It will take about six weeks for your body to recover from childbirth and return to its normal shape. It is important to focus on rest and a healthy diet during this time.

Regular exercise can help with your recovery, making you feel stronger and improving your mood. However, it is usually best to wait until after your two-week check to start anything too strenuous.

Vaginal discharge

Vaginal discharge is the fluid made by glands inside your cervix and vagina. It serves an important housekeeping function, carrying away old cells and bacteria to keep the area clean. It can vary in amount, odor and color (from clear to milky white-ish), depending on the time of your menstrual cycle, when you’re ovulating or breastfeeding, and when you’re sexually aroused.

If you had a C-section, you might bleed for several weeks following your delivery. It’s also normal to have vaginal bleeding after a natural birth. This is called postpartum bleeding or lochia, and it consists of blood and tissue that lined your uterus during pregnancy. It’s usually heavy and bright red at first, then gets lighter in flow and color and stops after several weeks.

A change in your vaginal discharge can also be a sign of infection, like yeast or bacterial vaginosis. This is common for new moms and can be treated with antibiotics. If your discharge is yellow, green or clumpy, has a bad odor, or you’re experiencing pelvic pain, contact your healthcare provider immediately. They may want to swab your vagina or cervix and send it for testing to find the cause of the problem. They can prescribe you the proper treatment based on the results of your tests. They’ll likely recommend you rest and take it easy until your discharge stops.


Swelling is something most women don’t expect, but it can be a sign that your body is recovering. It may take a few weeks for this to go away, as your body eliminates the extra fluid through urine and sweat. To help reduce swelling, try to rest with your legs raised whenever you can and drink plenty of water.

It’s also common for your breasts to swell as they start producing colostrum – the first milk for your baby. This can feel tight and uncomfortable, but it’s harmless. You can help reduce swollen breasts by wearing loose clothing, eating a healthy diet and drinking lots of water.

If you had a C-section, your doctor or midwife will talk to you about how to manage swelling in the area of your incision. It is important to follow their advice to make sure the scar heals correctly and that there is no infection.

Having a baby is full of changes to your body and emotions. Don’t worry if some aspects of your recovery take longer than others, but be sure to contact your health care provider or call Pregnancy, Birth and Baby on 1800 882 436 if you have any concerns, especially thoughts of harming yourself or the baby. If this happens, please get in touch with a counsellor or call Lifeline on 13 11 14. You can find a list of support services in our factsheets.


Your lower gastrointestinal tract — including your colon and rectum — absorbs water to change digested food into stool. Sometimes, the body absorbs too much, which can make stool hard, dry and difficult to pass. Constipation can also be a sign that the intestines are not working correctly, such as after a c-section or if you have a bowel condition like irritable bowel syndrome (IBS).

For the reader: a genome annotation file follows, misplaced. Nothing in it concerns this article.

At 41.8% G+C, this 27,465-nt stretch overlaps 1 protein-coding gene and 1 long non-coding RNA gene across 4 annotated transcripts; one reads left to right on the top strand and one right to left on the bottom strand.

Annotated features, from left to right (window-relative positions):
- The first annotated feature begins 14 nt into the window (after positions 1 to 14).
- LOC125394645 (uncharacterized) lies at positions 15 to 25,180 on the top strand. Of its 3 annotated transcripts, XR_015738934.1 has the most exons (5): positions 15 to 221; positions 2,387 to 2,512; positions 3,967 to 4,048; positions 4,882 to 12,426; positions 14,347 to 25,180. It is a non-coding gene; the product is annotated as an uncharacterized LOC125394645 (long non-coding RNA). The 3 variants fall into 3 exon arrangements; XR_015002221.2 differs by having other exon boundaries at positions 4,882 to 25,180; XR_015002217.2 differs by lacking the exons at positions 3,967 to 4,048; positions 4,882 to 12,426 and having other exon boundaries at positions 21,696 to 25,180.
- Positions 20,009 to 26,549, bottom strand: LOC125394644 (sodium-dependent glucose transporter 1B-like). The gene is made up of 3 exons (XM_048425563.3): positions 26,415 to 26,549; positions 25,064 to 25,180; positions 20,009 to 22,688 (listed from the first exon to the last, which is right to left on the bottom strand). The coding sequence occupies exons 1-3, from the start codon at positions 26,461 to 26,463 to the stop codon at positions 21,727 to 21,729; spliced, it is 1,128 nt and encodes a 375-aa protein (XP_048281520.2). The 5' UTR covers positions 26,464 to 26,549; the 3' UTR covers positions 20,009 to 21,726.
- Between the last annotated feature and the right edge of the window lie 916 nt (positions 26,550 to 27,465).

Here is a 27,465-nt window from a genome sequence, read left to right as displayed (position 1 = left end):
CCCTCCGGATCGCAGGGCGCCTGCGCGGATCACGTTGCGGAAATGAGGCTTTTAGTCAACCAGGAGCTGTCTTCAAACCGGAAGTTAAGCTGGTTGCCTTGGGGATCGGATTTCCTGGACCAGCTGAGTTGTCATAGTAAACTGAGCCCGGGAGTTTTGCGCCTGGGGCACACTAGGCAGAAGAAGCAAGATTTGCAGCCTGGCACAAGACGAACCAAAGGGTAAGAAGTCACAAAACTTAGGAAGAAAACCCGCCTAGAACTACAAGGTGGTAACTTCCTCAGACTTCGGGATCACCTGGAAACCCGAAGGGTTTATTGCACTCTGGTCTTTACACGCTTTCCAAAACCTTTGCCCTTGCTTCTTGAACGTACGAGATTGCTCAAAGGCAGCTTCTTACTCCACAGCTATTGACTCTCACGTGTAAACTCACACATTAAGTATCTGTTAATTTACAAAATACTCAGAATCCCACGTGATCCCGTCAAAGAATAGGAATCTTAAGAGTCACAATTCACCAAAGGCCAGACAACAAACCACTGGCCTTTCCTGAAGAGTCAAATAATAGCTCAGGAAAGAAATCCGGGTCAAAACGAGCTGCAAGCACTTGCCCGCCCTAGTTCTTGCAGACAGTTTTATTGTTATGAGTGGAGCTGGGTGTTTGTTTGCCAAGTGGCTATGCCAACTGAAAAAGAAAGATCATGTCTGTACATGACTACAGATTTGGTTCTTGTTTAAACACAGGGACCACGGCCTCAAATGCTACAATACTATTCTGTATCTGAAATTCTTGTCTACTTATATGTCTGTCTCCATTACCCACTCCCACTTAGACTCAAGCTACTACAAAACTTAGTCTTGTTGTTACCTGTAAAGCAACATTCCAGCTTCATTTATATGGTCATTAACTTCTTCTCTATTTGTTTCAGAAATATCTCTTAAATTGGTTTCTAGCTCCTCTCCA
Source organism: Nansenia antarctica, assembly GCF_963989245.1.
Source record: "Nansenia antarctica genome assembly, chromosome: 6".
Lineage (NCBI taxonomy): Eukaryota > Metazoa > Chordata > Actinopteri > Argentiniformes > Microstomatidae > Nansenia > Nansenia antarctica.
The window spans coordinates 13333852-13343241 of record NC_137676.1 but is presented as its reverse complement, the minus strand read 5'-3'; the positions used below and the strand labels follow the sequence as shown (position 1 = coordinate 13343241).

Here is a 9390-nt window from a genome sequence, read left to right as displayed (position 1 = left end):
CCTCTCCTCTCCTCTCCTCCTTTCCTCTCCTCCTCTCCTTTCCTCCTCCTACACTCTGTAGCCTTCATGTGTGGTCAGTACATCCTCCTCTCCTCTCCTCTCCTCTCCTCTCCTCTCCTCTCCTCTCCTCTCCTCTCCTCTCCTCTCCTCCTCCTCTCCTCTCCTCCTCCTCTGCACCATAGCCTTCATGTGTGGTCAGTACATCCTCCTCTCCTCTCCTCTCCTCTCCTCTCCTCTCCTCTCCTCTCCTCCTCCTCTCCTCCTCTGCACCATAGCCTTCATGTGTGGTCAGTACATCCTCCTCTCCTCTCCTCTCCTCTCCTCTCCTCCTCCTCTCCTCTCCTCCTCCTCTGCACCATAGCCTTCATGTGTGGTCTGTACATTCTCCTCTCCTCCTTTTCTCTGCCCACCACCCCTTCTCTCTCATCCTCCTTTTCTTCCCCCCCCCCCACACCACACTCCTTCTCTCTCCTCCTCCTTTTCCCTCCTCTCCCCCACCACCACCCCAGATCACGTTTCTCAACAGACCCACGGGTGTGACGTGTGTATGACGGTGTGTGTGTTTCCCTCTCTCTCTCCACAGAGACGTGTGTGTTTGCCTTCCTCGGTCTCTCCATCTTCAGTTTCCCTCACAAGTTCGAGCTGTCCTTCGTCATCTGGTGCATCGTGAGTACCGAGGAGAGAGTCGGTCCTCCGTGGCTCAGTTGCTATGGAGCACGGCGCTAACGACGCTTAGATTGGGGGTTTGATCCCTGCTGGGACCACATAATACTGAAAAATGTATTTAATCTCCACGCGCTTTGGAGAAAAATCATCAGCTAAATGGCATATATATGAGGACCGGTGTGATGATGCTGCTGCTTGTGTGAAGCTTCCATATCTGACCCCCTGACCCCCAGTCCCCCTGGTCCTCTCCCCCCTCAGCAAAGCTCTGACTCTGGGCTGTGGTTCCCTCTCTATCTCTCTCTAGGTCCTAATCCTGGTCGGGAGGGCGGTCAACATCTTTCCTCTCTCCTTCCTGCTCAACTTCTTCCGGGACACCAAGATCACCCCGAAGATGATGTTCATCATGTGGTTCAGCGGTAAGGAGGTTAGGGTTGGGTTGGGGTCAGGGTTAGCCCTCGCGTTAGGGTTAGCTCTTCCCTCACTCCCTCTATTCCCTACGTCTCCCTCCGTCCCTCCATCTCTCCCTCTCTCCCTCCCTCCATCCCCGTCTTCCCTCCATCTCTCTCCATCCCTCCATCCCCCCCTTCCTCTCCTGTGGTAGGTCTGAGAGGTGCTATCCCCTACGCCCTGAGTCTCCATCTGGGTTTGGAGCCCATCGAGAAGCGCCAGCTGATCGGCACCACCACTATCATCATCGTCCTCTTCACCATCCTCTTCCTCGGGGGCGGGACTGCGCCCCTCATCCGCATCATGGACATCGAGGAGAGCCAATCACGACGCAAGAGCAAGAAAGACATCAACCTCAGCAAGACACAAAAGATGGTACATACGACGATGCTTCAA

It’s normal for the frequency of bowel movements to vary. Some people poop daily, while others only have one or two bowel movements a week. Your doctor can determine if your constipation is due to a medical problem by asking about your health history and doing a physical exam. He or she will check your abdomen for swelling and tenderness, as well as the anal sphincters to see if you have pain when you poop. They may also perform a digital rectal exam to see if the area is soft or blocked and may order an abdominal x-ray, as well.

For babies, your provider will likely prescribe a laxative to help with constipation. Some laxatives work by drawing fluid into the bowel, while others stimulate contractions in your colon. Your provider may recommend senna or bisacodyl, as they are safe for use in infants. Unless your health care provider says to stop, your child should continue taking these medications until toilet training is complete and they are asymptomatic for an additional month.

Pain or burning when you urinate

Your body goes through a lot during pregnancy and childbirth. This can cause some discomfort and your pelvic floor muscles to weaken. This can lead to leaking urine or bowel movements and can be a sign of a urinary tract infection. Talk to your healthcare provider about using a squirt bottle of warm water (usually provided at the hospital) on your perineum after peeing and during bowel movements. This can help relieve this pain and prevent further irritation.

This urinating issue may go away as your pelvic floor heals. If it persists, speak to your healthcare provider about exercises or Kegels to strengthen your pelvic floor muscles. They may also recommend pelvic floor physical therapy.

Infections after birth are rare, but you should be aware of the symptoms so you can seek medical attention if necessary. If you have a fever, foul-smelling discharge or are feeling generally unwell, get in touch with your GP or midwife immediately as this could be a sign of sepsis, which is a serious life-threatening condition.

If you have a Cesarean section, you will likely be given antibiotics before your operation to reduce your risk of developing an infection after surgery. To prevent infections, make sure you use a sanitary towel and change it often, wash your hands regularly especially after going to the toilet and before eating and drink plenty of fluids. Postnatal recovery